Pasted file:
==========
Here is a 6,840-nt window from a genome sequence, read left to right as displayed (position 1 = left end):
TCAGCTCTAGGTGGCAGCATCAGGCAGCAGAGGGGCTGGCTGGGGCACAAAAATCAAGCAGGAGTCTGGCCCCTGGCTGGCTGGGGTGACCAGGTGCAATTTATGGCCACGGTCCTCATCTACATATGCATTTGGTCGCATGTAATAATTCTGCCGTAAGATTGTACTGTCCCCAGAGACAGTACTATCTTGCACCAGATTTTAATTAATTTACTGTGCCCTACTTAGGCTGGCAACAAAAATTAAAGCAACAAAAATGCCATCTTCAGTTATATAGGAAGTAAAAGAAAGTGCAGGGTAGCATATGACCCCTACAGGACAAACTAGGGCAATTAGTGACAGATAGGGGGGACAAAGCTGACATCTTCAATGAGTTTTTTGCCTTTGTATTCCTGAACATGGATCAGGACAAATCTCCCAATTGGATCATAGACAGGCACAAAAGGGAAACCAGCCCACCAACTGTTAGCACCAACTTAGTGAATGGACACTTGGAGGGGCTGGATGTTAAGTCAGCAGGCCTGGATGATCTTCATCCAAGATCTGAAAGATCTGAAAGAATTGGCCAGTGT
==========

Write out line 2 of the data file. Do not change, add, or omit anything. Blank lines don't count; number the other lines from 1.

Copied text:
TCAGCTCTAGGTGGCAGCATCAGGCAGCAGAGGGGCTGGCTGGGGCACAAAAATCAAGCAGGAGTCTGGCCCCTGGCTGGCTGGGGTGACCAGGTGCAATTTATGGCCACGGTCCTCATCTACATATGCATTTGGTCGCATGTAATAATTCTGCCGTAAGATTGTACTGTCCCCAGAGACAGTACTATCTTGCACCAGATTTTAATTAATTTACTGTGCCCTACTTAGGCTGGCAACAAAAATTAAAGCAACAAAAATGCCATCTTCAGTTATATAGGAAGTAAAAGAAAGTGCAGGGTAGCATATGACCCCTACAGGACAAACTAGGGCAATTAGTGACAGATAGGGGGGACAAAGCTGACATCTTCAATGAGTTTTTTGCCTTTGTATTCCTGAACATGGATCAGGACAAATCTCCCAATTGGATCATAGACAGGCACAAAAGGGAAACCAGCCCACCAACTGTTAGCACCAACTTAGTGAATGGACACTTGGAGGGGCTGGATGTTAAGTCAGCAGGCCTGGATGATCTTCATCCAAGATCTGAAAGATCTGAAAGAATTGGCCAGTGT